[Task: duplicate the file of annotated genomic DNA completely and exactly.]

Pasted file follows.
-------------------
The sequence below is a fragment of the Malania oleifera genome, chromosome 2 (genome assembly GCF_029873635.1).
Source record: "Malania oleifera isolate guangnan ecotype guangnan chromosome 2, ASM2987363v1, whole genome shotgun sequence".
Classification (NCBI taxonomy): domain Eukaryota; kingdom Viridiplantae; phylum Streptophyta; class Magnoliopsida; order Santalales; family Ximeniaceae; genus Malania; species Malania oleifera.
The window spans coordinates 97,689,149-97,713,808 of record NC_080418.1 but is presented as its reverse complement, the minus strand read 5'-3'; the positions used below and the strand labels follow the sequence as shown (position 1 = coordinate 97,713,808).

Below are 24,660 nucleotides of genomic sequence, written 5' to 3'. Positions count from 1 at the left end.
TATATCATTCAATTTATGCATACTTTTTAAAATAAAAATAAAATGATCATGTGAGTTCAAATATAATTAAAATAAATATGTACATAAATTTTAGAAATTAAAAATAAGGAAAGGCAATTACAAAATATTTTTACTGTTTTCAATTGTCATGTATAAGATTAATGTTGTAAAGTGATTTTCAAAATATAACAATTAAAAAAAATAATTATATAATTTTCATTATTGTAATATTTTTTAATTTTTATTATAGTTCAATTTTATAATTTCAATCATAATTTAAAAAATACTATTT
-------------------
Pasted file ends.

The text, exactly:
The sequence below is a fragment of the Malania oleifera genome, chromosome 2 (genome assembly GCF_029873635.1).
Source record: "Malania oleifera isolate guangnan ecotype guangnan chromosome 2, ASM2987363v1, whole genome shotgun sequence".
Classification (NCBI taxonomy): domain Eukaryota; kingdom Viridiplantae; phylum Streptophyta; class Magnoliopsida; order Santalales; family Ximeniaceae; genus Malania; species Malania oleifera.
The window spans coordinates 97,689,149-97,713,808 of record NC_080418.1 but is presented as its reverse complement, the minus strand read 5'-3'; the positions used below and the strand labels follow the sequence as shown (position 1 = coordinate 97,713,808).

Below are 24,660 nucleotides of genomic sequence, written 5' to 3'. Positions count from 1 at the left end.
TATATCATTCAATTTATGCATACTTTTTAAAATAAAAATAAAATGATCATGTGAGTTCAAATATAATTAAAATAAATATGTACATAAATTTTAGAAATTAAAAATAAGGAAAGGCAATTACAAAATATTTTTACTGTTTTCAATTGTCATGTATAAGATTAATGTTGTAAAGTGATTTTCAAAATATAACAATTAAAAAAAATAATTATATAATTTTCATTATTGTAATATTTTTTAATTTTTATTATAGTTCAATTTTATAATTTCAATCATAATTTAAAAAATACTATTT